Most of the candidates actively campaigning for the Modesto City Schools board had collected several thousand dollars as of Sept. 21, the last reporting deadline. Then there’s Brett McBay with more than $40,000 in his account, including a $20,000 loan to himself; $7,000 from a local physician and $3,000 from the Olsen for Assembly 2014 campaign treasury. McBay works as a district rep for Kristin Olsen.
With Nancy Cline stepping down, the school board is left with just one social conservative, Cindy Marks. McBay is tapping the conservative well as the replacement conservative, at least among the six people vying for the four, four-year seats. His donors include a number of well-known Republicans: Supervisors Jim DeMartini and Dick Monteith, former City Councilman Brad Hawn; attorney George Petrulakis; and insurance man David Wright.
The Modesto Teachers Association’s political action committee is the single largest donor for several candidates, giving about $2,000 a piece – McBay not among them – in cash or signs and support. The next financial campaign reports are due Thursday.
Some people barely know there is an election coming up Nov. 5, but thousands are done with the voting. Nearly 7,200 mail ballots have already arrived at the county elections office.
Frank Bigelow stands out in the state Capitol because there aren’t many cattle ranchers up there. Bigelow, R-O’Neals, wrapped up his first year in the Assembly representing the Mother Lode and Sierra, and he just got his first bill passed and signed by the governor. It’s akin to a baseball player getting his first home run in the major leagues. Bigelow’s first score, Assembly Bill 924, will beef up the penalty for livestock theft, aka cattle rustling. Just seems appropriate.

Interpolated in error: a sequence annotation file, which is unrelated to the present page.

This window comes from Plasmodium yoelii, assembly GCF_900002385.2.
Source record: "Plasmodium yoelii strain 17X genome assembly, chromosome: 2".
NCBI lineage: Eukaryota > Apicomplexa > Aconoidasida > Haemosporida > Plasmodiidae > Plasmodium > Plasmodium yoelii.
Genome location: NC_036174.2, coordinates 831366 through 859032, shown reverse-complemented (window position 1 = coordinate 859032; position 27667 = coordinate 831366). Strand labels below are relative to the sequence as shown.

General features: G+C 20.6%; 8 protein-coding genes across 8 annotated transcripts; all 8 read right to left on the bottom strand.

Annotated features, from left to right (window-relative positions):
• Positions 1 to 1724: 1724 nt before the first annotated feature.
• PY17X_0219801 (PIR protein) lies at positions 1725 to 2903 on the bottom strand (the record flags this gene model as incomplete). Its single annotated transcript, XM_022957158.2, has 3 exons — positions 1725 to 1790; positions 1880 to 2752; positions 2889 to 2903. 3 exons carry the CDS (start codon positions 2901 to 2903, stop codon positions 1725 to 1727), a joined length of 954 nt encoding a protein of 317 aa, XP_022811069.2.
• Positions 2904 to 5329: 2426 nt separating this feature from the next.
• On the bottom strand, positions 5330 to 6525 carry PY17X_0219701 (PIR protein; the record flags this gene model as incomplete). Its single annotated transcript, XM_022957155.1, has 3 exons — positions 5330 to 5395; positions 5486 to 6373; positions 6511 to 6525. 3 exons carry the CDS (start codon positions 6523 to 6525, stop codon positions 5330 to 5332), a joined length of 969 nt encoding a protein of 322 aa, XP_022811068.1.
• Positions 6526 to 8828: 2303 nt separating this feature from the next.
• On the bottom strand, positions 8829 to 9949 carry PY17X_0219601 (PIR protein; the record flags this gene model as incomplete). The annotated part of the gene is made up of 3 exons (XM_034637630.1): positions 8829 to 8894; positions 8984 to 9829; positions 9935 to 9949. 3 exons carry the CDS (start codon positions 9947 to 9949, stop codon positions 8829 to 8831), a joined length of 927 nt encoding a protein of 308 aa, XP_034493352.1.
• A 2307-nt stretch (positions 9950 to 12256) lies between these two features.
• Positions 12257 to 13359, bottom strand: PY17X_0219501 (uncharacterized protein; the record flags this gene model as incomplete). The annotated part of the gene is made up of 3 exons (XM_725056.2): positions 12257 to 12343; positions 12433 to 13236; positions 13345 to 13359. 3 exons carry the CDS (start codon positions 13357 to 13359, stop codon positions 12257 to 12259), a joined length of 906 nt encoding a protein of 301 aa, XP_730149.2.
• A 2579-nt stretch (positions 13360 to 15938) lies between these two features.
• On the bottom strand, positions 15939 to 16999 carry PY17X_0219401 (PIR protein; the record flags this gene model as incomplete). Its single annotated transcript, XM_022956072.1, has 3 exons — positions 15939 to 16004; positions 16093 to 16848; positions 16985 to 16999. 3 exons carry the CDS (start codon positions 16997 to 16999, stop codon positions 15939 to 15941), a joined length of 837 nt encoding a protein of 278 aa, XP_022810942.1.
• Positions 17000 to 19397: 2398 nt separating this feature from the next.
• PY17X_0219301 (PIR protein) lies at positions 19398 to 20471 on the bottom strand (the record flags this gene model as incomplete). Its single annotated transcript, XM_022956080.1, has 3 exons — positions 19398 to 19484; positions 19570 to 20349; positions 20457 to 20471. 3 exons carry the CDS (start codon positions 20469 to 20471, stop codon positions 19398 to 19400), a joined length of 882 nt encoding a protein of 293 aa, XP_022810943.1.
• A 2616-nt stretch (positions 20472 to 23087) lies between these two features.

Political analyst Tony Quinn, writing in Thursday’s edition of Fox & Hounds, took on Tom McClintock, who represents the Mother Lode and Sierra in Congress. Quinn wrote: “It is time for California Republicans to confront the real enemies who are dragging them from defeat to defeat, and this means dealing with the Tea Party extremists in their own ranks.” Quinn went on: “No Tea Party congressman is more deserving of defeat than Rep. Tom McClintock (R-Elk Grove) whose 30-year career has been devoted to destroying the sunny, positive conservatism that Ronald Reagan gave us and replacing it with a sour, negative, anti-everything fringy right-wing populism.” Wow, and some of you think I am harsh.
A bill by Sen. Anthony Cannella, R-Ceres, caught the attention of a national family-values group and the New York Times. Cannella wrote and the governor signed Senate Bill 355, the so-called revenge pornography legislation. It makes it a misdemeanor to publish online nude photographs of another person with the intent to embarrass or humiliate him or her. A conviction could result in a fine of up to $1,000 or six months in jail – although, let’s face it, that jail term isn’t likely given the crowding of local jails.
Rob Schwarzwalder, senior vice president of the Family Research Council, wrote an op-ed praising Cannella’s legislation as “an important step toward safeguarding the privacy and reputation of persons who could be seriously harmed by publication of illicit photographs.” The new law, although not the senator himself, also was mentioned in an Oct. 12 New York Times editorial.
Earlier this month, a permanent exhibit was added to the state Capitol honoring four legislators, including former Sen. Dave Cogdill of Modesto, for their political courage in putting together a deficit-reduction deal back in 2009, according to Capitol Alert. Cogdill lost his GOP leadership seat over the deal. Some Republican hard-liners were unhappy about the award, saying Cogdill sold out. He paid the price, losing his leadership post.
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